Why Apple Paid $3 Billion to Acquire Beats

 AP Photo/Apple, Paul Sakuma

This story first appeared in the June 13 issue of The Hollywood Reporter magazine.

On May 28, Apple confirmed its purchase of Beats Electronics and Beats Music, but many still have questions about the Cupertino, Calif.-based tech giant's long-term content plans. They note that $3 billion -- Apple's biggest acquisition price to date -- is a hefty sum for a company that manufactures headphones and operates a fledgling subscription music service, which leaves some speculating the deal is more about music mogul Jimmy Iovine's Hollywood connections.

"Apple's motivation to acquire Beats … appears to be to bring Jimmy Iovine … to lead Apple's content strategy," wrote Piper Jaffray analyst Gene Munster in a research note after news of a sale emerged in early May. After all, reports have swirled for months that Apple is looking to fill its Apple TV set-top box with more live and on-demand television programming. In their new executive roles at Apple, Iovine, 61, and Beats co-founder Dr. Dre, 49, could function as Los Angeles-based emissaries to the creative community.

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But Iovine has denied he is joining Apple to do anything more than get his still-unproven Beats Music service off the ground amid stiff competition from Spotify, Pandora and other streaming competitors. "I have an enormous job getting our music idea right," he said at the Code Conference in Rancho Palos Verdes, Calif., the day of the acquisition announcement. "I wouldn't dare enter into Apple's TV plans."

Iovine, whose stake in Beats is said to be about 25 percent, has had a long, fruitful relationship with Apple and its late co-founder Steve Jobs, helping bring record labels to the bargaining table for the 2003 launch of the iTunes Store. And his marketing skills and ability to turn a piece of hardware into a must-own fashion accessory make him a valuable addition to the company's team, notes TAG Strategic managing partner Ted Cohen. "This is a great move, akin to a sports team acquiring a free agent like LeBron James," he says. "Iovine and Dr. Dre are rock stars and difference makers. Apple's not acquiring market share as much as mindshare."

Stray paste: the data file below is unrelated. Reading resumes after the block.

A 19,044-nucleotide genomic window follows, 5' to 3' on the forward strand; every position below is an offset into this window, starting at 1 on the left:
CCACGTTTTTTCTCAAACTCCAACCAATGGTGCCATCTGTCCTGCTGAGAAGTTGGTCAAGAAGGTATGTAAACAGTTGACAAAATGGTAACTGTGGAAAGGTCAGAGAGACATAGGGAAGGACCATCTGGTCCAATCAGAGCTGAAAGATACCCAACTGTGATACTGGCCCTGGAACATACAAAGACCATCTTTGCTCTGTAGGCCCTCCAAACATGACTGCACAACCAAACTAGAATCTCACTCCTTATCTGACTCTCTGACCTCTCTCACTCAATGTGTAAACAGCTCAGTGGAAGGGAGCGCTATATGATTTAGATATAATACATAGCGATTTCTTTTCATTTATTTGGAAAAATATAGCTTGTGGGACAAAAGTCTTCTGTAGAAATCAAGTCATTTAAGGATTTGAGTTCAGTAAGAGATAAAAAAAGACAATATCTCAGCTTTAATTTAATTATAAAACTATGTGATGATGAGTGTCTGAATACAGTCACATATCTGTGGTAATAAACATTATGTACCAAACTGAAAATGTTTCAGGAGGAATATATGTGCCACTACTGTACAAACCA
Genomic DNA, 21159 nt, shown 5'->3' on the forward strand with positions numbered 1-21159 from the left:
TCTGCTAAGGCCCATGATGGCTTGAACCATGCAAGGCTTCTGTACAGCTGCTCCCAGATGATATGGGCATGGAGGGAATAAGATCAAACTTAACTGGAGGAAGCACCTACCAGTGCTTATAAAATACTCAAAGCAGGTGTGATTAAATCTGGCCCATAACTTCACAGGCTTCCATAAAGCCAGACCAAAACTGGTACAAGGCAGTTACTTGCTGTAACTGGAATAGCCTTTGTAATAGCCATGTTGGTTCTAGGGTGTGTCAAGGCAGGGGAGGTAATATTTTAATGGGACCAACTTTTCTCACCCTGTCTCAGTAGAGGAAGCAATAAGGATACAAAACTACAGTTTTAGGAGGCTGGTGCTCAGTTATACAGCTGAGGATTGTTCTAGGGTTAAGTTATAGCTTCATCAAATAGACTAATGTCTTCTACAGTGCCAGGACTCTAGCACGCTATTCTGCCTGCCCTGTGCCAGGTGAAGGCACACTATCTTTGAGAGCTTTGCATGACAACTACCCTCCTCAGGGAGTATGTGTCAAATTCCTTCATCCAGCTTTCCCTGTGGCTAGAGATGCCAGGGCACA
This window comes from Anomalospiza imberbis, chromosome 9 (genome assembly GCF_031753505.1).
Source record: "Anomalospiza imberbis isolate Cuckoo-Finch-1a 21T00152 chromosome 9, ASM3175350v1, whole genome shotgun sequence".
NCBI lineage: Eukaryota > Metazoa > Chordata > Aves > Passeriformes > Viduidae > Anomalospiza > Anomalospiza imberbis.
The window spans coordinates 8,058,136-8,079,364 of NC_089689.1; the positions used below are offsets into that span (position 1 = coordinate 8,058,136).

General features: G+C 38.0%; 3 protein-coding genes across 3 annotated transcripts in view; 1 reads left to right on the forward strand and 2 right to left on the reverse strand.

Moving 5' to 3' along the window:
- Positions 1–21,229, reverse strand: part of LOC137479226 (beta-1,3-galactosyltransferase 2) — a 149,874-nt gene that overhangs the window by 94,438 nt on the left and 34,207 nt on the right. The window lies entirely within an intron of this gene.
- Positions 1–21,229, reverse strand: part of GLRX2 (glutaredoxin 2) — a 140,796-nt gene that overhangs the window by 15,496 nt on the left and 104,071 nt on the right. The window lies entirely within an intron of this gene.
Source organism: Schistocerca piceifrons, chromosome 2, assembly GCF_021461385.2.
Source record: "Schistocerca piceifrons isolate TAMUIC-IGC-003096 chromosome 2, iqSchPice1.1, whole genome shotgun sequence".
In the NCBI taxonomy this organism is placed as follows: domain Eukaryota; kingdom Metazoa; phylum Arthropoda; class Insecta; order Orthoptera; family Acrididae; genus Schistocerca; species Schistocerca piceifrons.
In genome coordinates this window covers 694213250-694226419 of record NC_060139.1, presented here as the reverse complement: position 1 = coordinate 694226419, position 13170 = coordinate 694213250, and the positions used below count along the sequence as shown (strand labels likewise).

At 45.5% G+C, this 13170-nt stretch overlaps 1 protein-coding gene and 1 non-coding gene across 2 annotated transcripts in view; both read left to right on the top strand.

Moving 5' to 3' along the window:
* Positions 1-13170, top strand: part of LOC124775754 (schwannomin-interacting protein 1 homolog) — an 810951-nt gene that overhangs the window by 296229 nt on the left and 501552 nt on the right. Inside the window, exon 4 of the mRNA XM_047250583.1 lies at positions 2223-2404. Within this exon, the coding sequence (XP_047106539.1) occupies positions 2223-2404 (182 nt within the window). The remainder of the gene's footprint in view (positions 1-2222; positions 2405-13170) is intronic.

Iovine made his name in the music business producing records for the likes of Bruce Springsteen, Tom Petty, Patti Smith, Stevie Nicks and U2, but he has proved even more of a whiz at marketing his artist discoveries. Who else could have turned Gerardo and Marky Mark and the Funky Bunch into hitmakers during the early days of Interscope, the label he co-founded in 1989? More recently, he developed TV relationships as a mentor on Fox's American Idol for three seasons.

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But Iovine insists he isn't about to start churning out original TV shows or chart-topping hits for Apple's flagging iTunes Store, which saw a 24 percent drop in spending during the second quarter of 2014, according to Morgan Stanley analyst Katy Huberty. Iovine has said he is staying out of the production business, too.

"I'm not even thinking about [making content for Apple]," he said at the Code Conference while sharing a stage with Apple software chief Eddy Cue. "I'm thinking about getting the delivery and curation right."

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